The Story of an Ancient Royal Burgh
By Rev. George Ogilvie Elder, M.A
Page 3 of 3
“0, wad some power the giftie gie us
To see oursels as ithers see us,
It wad fra mony an evil free us
And foolish notion-
What airs in gait and dress wad lea’e us,
And e’en devotion.”
Kirkcudbright enjoys the advantage of seeing itself as it was seen at different stages of its history by three distinguished observers. The first was the heroic Charlotte de la Tremoulle, Countess of Derby, who spent a week at Kirkcudbright waiting for a fair wind to waft her across to the Isle of Man. Writing under date August, 1650-the year when Charles II. was crowned at Scone, and John M’Lellan died (one of the best ministers Kirkcudbright ever possessed) – the Countess says: – “I have been here for fifteen days suffering every imaginable inconvenience, being reduced to eat oaten bread, and some of us to lodge in the house of the chief person of the place, though I never saw anything so dirty. But this is nothing to the religion. The sermons which I have heard in this place are horrible, having nothing of devotion in them, nor explaining any point of religion, but being full of sedition- warning people by their names, and treating of everything with such ignorance, and without the least respect or reverence, that I am so scandalised I do not think I could live with a quiet conscience among these atheists.”
The second distinguished observer is Daniel Defoe. Writing seventy years later than the Countess, in the year 1723, he says :- “Kirkcudbright is an ancient town, with the prettiest navigable river I have seen in Britain. It runs as smooth as the Medway at Chatham, and there is depth of water and room enough to hold all the fleet of England, so that the ‘ Britannia’ may throw her anchor into the churchyard. The situation of the town is a perfect amphitheatre, like the town of Trent on the confines of Italy; not like it surrounded by high mountains, but what in this country they call craigs – stony heights thinly covered with grass, through which the rocks appear like a scab. The common people in Kirkcudbright wear all bonnets instead of hats, and though some of the townsmen possess hats, they wear them only on Sundays and extraordinary occasions. There is nothing of the gaiety of the English, but a sedate gravity in every face, without the stiffness of the Spaniards ; and I take this to be owing to their praying and frequent long graces, which gives their looks a religious cast. Taciturnity and dullness gains the character of a discreet man, and a gentleman of wit is called a sharp man. I arrived here on Saturday night at a good inn, but the room where I lay, I believe, had not been washed in a hundred years. Next day I expected, as in England, a piece of good beef or a pudding to dinner, but my landlord told me that they never dress dinner on a Sunday, so that I must either take up with bread and butter, a fresh egg, or fast till after the evening sermon, when they never fail of a hot supper. Certainly no nation on earth observes the Sabbath with that strictness of devotion and resignation to the will of God; they all pray in their families before they go to church, and between sermons they fast; after sermon everybody retires to his own home and reads some book of devotion till supper-which is generally very good on Sundays – after which they sing Psalms till they go to bed.”
The third distinguished observer, seventy years later still, is no less a person than Robert Burns. Near the end of last century, writing an election ballad, he figures the Dumfries Burghs as five carlines met to decide whether they will have Sir James Johnstone, a Border knight, or Captain Miller, a young soldier, as their Member. In this conclave Kirkcudbright is pictured as an intemperate old woman, red of face and loud of tongue, whose stalwart form is familiar in all the public-houses of the province –
“And Whisky Jean that took her gill
In Galloway sae wide.”
When her turn comes she expresses her mind in the maudlin fashion to be expected from the whisky punch she consumes while she talks –
“Then Whisky Jean spak’ owre her drink-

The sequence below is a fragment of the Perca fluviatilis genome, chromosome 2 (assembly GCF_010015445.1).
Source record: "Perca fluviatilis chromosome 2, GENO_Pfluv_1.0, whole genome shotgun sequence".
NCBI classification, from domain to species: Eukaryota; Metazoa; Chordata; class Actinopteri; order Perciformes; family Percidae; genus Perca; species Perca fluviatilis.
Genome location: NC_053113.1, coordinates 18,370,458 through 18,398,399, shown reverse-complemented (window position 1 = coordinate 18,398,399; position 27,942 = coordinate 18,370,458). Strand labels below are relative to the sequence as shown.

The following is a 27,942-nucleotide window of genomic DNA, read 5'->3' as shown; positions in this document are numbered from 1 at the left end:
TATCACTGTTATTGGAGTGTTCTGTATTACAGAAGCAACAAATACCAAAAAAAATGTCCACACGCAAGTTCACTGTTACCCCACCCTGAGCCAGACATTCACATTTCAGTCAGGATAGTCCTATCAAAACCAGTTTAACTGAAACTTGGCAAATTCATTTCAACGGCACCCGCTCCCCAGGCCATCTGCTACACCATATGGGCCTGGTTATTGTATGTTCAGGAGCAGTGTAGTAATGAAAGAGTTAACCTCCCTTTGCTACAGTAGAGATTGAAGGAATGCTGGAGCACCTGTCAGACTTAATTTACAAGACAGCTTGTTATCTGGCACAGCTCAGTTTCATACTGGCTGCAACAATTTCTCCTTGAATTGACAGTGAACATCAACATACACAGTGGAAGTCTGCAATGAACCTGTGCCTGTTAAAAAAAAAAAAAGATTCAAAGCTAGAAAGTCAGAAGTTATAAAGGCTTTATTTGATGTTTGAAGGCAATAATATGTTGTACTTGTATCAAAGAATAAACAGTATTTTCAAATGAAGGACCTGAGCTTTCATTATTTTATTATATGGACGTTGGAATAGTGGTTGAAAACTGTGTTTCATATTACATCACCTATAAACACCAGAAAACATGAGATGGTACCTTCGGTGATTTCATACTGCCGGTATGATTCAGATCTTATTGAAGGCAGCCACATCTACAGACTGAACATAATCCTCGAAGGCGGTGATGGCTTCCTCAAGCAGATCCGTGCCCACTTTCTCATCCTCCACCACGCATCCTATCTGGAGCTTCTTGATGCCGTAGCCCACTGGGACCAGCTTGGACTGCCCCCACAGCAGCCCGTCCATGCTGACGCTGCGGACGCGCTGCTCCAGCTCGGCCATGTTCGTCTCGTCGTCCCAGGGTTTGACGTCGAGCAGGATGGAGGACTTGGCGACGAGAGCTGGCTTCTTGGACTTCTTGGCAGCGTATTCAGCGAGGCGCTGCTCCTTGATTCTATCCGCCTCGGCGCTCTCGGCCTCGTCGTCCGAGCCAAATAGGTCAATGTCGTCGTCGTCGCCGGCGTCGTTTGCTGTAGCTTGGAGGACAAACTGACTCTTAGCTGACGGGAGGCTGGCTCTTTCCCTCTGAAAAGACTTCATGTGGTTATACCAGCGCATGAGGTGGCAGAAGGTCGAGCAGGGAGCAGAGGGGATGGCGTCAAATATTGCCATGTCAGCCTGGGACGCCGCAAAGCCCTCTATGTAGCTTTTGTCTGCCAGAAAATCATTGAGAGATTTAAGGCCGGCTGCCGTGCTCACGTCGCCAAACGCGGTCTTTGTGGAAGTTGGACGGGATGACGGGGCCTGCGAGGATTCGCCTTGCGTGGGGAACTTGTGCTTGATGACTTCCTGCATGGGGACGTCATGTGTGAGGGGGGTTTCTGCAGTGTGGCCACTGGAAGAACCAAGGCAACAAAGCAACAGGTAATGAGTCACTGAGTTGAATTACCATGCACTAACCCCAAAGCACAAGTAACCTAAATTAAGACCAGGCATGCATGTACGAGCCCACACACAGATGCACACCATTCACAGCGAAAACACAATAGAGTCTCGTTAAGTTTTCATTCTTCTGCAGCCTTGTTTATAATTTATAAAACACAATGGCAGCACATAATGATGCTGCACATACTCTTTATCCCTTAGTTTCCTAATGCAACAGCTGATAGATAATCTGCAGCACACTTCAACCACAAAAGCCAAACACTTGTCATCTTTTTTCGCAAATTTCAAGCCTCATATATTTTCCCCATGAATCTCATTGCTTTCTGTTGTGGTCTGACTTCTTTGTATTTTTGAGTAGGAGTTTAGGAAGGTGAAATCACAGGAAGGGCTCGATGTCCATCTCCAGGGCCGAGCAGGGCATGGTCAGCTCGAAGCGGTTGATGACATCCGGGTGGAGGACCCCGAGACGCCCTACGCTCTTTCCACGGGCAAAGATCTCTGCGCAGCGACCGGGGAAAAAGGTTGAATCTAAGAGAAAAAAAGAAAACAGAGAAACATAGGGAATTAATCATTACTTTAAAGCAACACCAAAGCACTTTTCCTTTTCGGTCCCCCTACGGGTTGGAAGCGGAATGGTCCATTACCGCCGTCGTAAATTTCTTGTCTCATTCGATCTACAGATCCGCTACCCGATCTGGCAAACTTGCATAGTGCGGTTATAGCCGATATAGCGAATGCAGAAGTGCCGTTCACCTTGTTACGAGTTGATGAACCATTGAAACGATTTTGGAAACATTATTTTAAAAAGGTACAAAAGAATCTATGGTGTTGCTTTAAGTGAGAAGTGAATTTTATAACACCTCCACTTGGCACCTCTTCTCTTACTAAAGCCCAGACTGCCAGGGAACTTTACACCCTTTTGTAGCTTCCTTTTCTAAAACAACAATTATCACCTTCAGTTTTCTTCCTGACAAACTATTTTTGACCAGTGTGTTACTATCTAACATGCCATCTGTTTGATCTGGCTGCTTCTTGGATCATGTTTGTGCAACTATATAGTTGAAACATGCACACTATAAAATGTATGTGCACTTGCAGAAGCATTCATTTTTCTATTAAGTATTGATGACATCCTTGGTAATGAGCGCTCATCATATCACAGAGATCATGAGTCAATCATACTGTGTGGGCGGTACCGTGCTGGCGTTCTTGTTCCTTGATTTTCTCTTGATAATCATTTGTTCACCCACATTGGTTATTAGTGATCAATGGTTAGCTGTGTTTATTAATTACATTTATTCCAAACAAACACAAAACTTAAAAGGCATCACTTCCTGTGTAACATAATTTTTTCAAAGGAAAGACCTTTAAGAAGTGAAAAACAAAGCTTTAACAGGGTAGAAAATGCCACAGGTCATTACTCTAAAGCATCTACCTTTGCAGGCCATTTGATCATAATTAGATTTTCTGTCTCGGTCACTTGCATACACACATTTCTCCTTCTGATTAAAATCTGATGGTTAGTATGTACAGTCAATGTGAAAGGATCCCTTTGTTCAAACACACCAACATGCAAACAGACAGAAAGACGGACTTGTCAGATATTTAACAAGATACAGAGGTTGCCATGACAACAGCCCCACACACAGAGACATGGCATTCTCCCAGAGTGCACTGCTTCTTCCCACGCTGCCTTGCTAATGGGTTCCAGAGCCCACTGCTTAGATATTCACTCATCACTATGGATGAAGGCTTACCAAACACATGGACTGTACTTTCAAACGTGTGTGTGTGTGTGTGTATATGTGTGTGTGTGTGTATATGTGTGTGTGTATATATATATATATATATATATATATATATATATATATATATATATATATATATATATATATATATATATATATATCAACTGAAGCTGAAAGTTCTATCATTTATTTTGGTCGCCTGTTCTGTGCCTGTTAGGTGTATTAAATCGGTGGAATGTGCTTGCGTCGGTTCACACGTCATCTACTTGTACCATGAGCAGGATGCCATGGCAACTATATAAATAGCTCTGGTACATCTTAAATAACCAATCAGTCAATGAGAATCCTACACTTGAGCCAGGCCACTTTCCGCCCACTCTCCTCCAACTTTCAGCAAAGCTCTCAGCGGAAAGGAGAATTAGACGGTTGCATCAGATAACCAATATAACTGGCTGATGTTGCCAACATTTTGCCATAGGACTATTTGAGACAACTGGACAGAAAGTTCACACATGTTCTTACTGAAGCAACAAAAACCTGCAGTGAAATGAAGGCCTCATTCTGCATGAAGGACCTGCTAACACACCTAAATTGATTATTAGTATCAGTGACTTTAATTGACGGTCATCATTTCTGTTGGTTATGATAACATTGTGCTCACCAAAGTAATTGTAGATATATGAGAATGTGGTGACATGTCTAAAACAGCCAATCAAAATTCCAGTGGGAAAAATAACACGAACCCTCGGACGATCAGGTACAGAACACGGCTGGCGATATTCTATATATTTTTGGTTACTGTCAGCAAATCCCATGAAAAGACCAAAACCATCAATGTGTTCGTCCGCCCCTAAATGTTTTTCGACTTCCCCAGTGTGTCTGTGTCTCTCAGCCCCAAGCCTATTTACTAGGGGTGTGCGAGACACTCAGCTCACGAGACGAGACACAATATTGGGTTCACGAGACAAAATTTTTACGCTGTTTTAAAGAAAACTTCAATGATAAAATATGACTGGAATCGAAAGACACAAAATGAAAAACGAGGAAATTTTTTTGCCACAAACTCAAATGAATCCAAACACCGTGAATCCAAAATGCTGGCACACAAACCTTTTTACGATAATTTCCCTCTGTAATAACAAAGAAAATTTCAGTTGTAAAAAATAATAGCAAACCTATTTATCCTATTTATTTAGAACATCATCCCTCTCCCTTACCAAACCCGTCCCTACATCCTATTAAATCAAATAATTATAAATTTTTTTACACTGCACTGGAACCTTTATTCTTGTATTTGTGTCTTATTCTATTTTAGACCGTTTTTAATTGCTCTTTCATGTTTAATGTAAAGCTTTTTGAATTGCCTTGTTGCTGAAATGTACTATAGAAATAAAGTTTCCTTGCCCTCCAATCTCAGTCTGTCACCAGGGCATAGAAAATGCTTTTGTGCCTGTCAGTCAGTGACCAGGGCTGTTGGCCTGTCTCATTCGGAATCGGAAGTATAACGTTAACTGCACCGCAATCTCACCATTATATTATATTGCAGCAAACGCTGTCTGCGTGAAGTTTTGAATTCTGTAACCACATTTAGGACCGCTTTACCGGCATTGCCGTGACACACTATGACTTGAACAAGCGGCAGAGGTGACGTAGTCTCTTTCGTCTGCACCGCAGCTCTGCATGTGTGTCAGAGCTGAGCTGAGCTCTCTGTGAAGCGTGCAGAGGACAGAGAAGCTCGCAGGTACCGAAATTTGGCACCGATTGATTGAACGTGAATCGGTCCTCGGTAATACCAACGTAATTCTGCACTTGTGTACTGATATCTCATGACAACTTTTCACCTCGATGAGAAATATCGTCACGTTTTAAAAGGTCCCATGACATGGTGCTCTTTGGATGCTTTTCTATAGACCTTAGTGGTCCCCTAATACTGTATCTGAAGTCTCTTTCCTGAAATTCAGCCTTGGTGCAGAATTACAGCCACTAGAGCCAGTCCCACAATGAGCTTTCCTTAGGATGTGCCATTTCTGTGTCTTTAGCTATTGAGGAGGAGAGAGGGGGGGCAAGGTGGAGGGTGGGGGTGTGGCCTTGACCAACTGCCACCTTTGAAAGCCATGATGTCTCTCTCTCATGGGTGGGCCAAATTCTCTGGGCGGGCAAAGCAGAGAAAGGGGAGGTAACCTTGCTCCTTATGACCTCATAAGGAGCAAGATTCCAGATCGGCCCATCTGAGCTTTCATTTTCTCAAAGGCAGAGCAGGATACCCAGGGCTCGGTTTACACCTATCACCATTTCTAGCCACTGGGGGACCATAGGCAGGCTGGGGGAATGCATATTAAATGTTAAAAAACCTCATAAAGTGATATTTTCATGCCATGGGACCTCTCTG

Ye weel ken, kimmers a’,
The aul’ guidman o’ Lon’on Court
His back’s been at the wa’
And monie a friend that kissed his cup
Is now a fremit wight,
But it’s ne’er be said o’ Whisky Jean-
I’ll send the Border knight.”
Kirkcudbright is the possessor, since 1720, of a famous walnut punch bowl, hooped with brass, and capable of holding ten gallons. Strange to say this mighty vessel was conspicuous by its absence from the great Burns’ Centenary feast, held in Kirkcudbright forty years ago – the only explanation given being that the coopers were all so busy making hoops, in those days of crinoline, for the ladies’ dresses they had no time to repair the hoops of the punch bowl, geasened through long disuse. The last occasion on which it was filled was in 1891, at the golden wedding of Hon. Charles Hope and Lady Isabella Hope of St. Mary’s Isle.
Early in the eighteenth century a branch of the Hamiltons settled in the Stewartry, and succeeded to the position, with respect to Kirkcudbright, so long occupied by the M’Lellans, of whose old castle they are now the possessors. In 1646 Lord William Douglas was raised to the peerage of Scotland by the title of Baron Daer and Shortcleuch and Earl of Selkirk, but afterwards was created Duke of Hamilton. His fifth son, Lord Basil Hamilton, married Mary Dunbar, granddaughter and heiress of Sir David Dunbar of Baldoon the elder, her own father, Sir David Dunbar the younger, the husband of the “Bride of Lammermoor,” having been killed, as related in the novel, by a fall from his horse between Leith and Holyrood. Lady Mary Hamilton succeeded to all her grandfather’s property, both in the shire and in the Stewartry; and, when the grandson of Lidderdale, the persecutor, died on the Spanish voyage, she purchased St. Mary’s Isle.
Her son, Basil Hamilton, went out with Kenmure in the “fifteen,” fought bravely at Preston, was taken prisoner, his estates forfeited, and himself condemned to be executed. By powerful interest his life was spared, the attainder reversed, and the property long afterwards restored. He was for several times Provost of Kirkcudbright.
Basil’s son, Dunbar Hamilton, grandson of Lady Mary, succeeded to all the estates and the titles, taking up his residence at St. Mary’s Isle in 1744 as Dunbar Hamilton Douglas, fourth Earl of Selkirk, a position he enjoyed for fifty-five years, till his death in 1799. Thus the arms of Hamilton and Dunbar were united with those of Douglas on the Selkirk shield; and the family which rose by the Daer, a tributary of the Clyde, and sojourned beside the Blednoch, settled near Kirkcudbright towers, upon the bonny banks o Dee, which not altogether, as in former days, but almost encircles the wooded Isle of St. Mary.